- It can teach us a lot about friendship.
A huge component of teenage life is your friends and friendships, and so it’s no wonder that these things feature so prominently in YA books, whether it’s a contemporary, fantasy or science fiction. Unfortunately I think friendship can be something that takes a bit of a backseat as we get older – we’re all busy and have jobs, partners, houses, eventually maybe even children – and so I think sometimes we all need a reminder about the importance of friendship. Not to mention, I love nothing more than seeing a truly heart-warming book friendship! Augustus and Issac from The Fault In Our Stars, for example, or Chaol and Dorian in Throne of Glass, or Jess and Kestrel in The Winner’s Curse.
- As a genre it tends to have more of an optimistic, feel good vibe to it than a lot of other genres.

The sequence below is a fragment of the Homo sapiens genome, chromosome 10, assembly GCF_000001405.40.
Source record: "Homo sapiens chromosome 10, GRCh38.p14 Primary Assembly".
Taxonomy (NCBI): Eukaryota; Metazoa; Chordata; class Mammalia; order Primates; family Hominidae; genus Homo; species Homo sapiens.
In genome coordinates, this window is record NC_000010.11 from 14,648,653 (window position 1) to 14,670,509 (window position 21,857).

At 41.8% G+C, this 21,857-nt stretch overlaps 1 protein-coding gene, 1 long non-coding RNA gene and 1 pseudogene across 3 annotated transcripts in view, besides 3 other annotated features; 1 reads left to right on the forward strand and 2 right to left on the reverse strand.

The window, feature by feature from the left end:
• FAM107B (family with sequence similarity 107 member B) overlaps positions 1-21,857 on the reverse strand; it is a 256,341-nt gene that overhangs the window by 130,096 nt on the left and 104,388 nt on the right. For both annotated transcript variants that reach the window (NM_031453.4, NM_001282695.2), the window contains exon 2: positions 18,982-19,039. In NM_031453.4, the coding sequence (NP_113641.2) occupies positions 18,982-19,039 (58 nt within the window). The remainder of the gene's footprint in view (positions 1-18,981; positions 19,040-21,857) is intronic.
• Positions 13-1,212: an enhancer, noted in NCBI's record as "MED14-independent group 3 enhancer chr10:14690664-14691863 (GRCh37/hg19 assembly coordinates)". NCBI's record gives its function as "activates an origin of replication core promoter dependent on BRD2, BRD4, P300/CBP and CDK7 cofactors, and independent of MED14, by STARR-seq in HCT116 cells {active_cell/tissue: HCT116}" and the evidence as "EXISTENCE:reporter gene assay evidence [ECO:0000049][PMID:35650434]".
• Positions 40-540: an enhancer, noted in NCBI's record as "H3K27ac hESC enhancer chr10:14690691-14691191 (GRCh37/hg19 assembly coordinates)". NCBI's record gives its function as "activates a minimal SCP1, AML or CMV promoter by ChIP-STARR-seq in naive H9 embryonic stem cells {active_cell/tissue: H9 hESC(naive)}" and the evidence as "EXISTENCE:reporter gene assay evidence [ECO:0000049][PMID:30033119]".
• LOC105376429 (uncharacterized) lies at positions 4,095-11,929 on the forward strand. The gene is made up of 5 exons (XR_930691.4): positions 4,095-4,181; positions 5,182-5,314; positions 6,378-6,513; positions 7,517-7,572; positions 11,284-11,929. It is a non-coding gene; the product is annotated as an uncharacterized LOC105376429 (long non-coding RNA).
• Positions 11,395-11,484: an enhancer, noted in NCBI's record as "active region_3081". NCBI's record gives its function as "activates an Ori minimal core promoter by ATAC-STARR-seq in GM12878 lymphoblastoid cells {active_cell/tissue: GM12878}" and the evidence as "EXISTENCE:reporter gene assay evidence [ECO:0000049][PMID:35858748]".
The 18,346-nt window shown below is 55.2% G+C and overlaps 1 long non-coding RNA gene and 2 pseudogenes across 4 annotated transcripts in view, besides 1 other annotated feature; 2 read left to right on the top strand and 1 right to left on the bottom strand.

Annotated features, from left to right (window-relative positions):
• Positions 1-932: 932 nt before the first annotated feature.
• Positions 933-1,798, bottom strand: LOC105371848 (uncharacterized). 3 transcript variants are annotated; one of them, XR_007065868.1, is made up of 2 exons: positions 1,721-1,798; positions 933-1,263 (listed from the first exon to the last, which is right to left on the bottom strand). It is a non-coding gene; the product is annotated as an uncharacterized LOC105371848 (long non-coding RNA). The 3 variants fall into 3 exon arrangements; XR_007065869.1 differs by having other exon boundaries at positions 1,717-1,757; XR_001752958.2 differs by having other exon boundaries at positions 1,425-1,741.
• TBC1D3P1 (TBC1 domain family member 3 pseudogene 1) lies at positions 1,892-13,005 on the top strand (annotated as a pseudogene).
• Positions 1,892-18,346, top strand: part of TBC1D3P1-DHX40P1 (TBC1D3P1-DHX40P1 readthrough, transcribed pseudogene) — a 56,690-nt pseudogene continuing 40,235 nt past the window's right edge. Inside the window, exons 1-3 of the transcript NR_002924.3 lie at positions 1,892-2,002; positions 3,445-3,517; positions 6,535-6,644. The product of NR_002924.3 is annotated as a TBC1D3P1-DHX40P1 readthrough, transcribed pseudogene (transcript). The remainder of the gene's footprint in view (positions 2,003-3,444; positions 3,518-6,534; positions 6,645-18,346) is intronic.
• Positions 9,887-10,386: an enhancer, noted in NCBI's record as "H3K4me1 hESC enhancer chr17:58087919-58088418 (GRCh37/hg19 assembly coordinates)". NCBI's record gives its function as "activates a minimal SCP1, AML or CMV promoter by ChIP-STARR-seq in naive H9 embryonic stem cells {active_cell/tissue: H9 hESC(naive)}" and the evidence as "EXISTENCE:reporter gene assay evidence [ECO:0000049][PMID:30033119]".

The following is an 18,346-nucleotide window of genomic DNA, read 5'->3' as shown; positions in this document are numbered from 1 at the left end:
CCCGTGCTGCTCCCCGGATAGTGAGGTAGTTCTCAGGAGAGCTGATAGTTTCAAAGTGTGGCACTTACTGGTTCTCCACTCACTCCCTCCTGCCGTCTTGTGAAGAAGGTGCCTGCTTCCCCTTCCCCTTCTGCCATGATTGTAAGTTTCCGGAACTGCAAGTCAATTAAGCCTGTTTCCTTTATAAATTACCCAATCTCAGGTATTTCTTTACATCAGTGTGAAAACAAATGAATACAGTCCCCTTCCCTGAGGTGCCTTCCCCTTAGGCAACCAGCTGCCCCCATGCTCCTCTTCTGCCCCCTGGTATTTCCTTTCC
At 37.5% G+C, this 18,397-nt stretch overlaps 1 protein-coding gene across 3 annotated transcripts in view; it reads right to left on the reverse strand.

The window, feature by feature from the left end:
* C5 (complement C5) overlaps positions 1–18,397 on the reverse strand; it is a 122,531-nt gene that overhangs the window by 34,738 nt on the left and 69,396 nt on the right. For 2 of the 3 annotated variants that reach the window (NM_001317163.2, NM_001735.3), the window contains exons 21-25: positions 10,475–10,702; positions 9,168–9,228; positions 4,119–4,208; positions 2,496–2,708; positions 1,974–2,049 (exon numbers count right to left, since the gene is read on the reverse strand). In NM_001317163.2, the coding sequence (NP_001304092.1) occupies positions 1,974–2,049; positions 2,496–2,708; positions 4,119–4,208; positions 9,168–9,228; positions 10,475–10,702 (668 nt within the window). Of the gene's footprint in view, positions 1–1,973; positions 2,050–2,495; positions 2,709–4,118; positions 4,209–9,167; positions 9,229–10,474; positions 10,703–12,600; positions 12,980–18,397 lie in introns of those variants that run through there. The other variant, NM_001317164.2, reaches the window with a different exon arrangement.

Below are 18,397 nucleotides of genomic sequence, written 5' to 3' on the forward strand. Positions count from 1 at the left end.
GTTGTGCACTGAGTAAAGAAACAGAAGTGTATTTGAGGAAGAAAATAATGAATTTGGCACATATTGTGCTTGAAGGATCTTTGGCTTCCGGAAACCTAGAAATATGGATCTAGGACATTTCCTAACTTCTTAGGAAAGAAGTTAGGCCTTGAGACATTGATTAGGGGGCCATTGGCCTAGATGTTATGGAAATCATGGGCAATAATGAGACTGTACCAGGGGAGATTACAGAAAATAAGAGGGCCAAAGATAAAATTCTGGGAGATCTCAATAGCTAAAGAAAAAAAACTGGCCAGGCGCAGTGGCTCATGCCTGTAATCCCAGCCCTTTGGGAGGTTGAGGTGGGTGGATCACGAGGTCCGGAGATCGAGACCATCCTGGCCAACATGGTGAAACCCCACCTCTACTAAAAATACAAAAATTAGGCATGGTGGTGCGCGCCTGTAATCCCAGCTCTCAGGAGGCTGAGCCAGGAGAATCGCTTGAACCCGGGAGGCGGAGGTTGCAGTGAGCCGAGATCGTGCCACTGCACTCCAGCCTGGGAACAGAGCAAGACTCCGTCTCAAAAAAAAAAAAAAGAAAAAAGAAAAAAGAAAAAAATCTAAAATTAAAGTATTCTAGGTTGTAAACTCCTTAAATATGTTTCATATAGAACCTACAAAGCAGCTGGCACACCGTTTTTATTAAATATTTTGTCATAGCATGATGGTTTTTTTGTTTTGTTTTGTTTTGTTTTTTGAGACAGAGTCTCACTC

Bad things happen in YA just as much as they do in other genres: people get bullied, abused, become ill, are bereaved and face horrific trials and tribulations (Katniss in The Hunger Games, anyone?). But personally (and maybe this is just me!) I also feel like despite the terrible things that often happen, there is more of a sense of hope for the future, and that things will turn out OK than in other genres. And maybe sometimes we want to read something truly dark and terrifying that makes us peer fearfully into the depths of the human soul, but I think most of the time what we want to get from books is that feeling that we’re not alone and that everything is going to be OK, and I think YA is fantastic for doing this.
Recommended Reads: The Throne of Glass series and the A Court of Thorns and Roses series by Sarah J. Maas, Just Listen and The Truth About Forever by Sarah Dessen, The Hunger Games series by Suzanne Collins, pretty much anything written by Rainbow Rowell, and Cinder by Marissa Meyer.
So do you read YA fiction? What’s your favourite thing about the genre?